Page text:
Tribal Liaison, University of Washington Tacoma
My name is Gabe Minthorn (Yakama, Umatilla, and Nez Perce) I work for the Center of Equity and Inclusion as the Tribal Liaison at the University of Washington Tacoma. I enjoy serving students and the communities they represent. I graduated from Blue Mountain Community College with an Associates of Arts Degree, Haskell Indian Nations University with a Bachelor’s Degree in American Indian Studies, and Lewis & Clark College with a Master of Arts in Teaching.
I have worked in Pre-Kindergarten as an elementary Special Education Teacher assistant, taught middle school Personal Wellness, 7th grade English/Social Studies, I was high school Literacy Coach and Social Studies teacher. I enjoy spending my free time traveling with my wife Dr. Robin Minthorn and our daughter Roxie.
Dr. Star Berry
Assistant Director of Equitable Partnerships and Initiatives, Nature and Health
Star Berry, Ed.D., brings over 20 years of program leadership to higher education and public service. Her dissertation, focused on university staff at similar research universities, evaluated institutional websites for staff visibility and group recognition. She identified how university staff offer cultural expertise through individual and group actions that contribute to institutional diversity, equity, and inclusion (DEI) strategies. Despite the lack of symbolic presence through institutional websites, collective grassroots work within organizations can make a major difference for organizational transformation and for the staff themselves.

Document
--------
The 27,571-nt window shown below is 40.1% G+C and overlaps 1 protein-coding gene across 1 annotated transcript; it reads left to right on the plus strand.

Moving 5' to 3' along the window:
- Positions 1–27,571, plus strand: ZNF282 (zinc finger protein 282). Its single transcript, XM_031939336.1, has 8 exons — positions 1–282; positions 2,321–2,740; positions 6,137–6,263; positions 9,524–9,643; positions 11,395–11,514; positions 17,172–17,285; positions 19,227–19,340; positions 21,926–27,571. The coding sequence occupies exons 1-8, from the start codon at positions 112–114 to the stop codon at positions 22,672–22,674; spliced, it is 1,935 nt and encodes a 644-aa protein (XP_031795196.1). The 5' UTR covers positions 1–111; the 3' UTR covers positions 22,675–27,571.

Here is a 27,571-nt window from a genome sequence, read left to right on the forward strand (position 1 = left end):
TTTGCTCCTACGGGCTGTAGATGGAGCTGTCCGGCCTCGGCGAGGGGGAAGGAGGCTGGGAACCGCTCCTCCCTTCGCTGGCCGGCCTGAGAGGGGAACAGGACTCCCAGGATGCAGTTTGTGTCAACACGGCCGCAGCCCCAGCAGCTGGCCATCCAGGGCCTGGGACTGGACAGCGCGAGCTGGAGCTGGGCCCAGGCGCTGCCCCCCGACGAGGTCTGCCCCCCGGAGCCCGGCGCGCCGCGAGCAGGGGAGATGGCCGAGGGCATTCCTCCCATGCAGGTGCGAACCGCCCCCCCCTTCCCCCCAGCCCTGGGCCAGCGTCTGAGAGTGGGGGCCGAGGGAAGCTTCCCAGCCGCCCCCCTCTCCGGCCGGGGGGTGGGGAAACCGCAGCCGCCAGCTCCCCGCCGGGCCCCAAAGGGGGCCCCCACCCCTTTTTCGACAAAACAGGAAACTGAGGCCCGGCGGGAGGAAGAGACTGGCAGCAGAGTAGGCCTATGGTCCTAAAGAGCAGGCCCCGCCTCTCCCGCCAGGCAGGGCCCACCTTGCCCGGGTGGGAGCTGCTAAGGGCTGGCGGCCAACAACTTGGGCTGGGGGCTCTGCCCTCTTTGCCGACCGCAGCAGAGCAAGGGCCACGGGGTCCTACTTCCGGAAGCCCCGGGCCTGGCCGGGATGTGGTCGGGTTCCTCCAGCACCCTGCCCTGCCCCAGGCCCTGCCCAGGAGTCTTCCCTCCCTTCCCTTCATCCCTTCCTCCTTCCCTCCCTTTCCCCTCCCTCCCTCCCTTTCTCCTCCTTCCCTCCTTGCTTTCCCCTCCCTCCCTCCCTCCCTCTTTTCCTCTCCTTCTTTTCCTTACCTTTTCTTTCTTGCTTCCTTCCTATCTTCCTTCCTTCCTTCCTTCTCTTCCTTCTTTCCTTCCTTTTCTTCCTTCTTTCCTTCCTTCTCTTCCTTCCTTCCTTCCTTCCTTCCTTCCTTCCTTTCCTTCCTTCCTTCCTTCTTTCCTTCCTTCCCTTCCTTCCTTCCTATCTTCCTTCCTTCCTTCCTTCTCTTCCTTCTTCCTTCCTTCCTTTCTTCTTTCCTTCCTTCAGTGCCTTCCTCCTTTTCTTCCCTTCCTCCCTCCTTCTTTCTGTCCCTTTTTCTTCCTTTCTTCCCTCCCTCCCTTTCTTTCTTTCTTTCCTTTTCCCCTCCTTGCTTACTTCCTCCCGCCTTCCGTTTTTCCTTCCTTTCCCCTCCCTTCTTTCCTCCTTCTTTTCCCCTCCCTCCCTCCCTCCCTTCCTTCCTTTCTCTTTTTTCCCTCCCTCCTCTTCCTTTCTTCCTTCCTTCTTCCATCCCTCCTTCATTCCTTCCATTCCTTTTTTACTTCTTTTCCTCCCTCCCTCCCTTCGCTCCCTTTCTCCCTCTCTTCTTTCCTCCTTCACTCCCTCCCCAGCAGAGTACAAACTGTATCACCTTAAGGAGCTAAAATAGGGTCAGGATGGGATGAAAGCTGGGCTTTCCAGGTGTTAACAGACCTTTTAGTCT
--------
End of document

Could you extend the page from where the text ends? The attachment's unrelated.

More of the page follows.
Dr. Carlos Andres Gallegos-Riofrío
Faculty Associate, Agroecology Institute in University of Vermont and Kathryn M. Buder Center for American Indian Studies in Washington University in St. Louis
Dr. Carlos Andres Gallegos-Riofrío is an inter-and-trans-disciplinary researcher that combines behavioral, social and life sciences, arts, and communications with applied and community-based research. Currently, he works with indigenous Andean populations in Ecuador, Peru, and Bolivia to co-learn the wellbeing and mental health effects of disconnecting from traditional agroecosystems. Carlos Andres is part of the Agroecology Institute in University of Vermont and a faculty associate at the Kathryn M. Buder Center for American Indian Studies in Washington University in St. Louis (WUSTL). He is also the research director of the Caliata Initiative, an international partnership promoting community-based projects in rural Andes.
Dr. Josh Lawler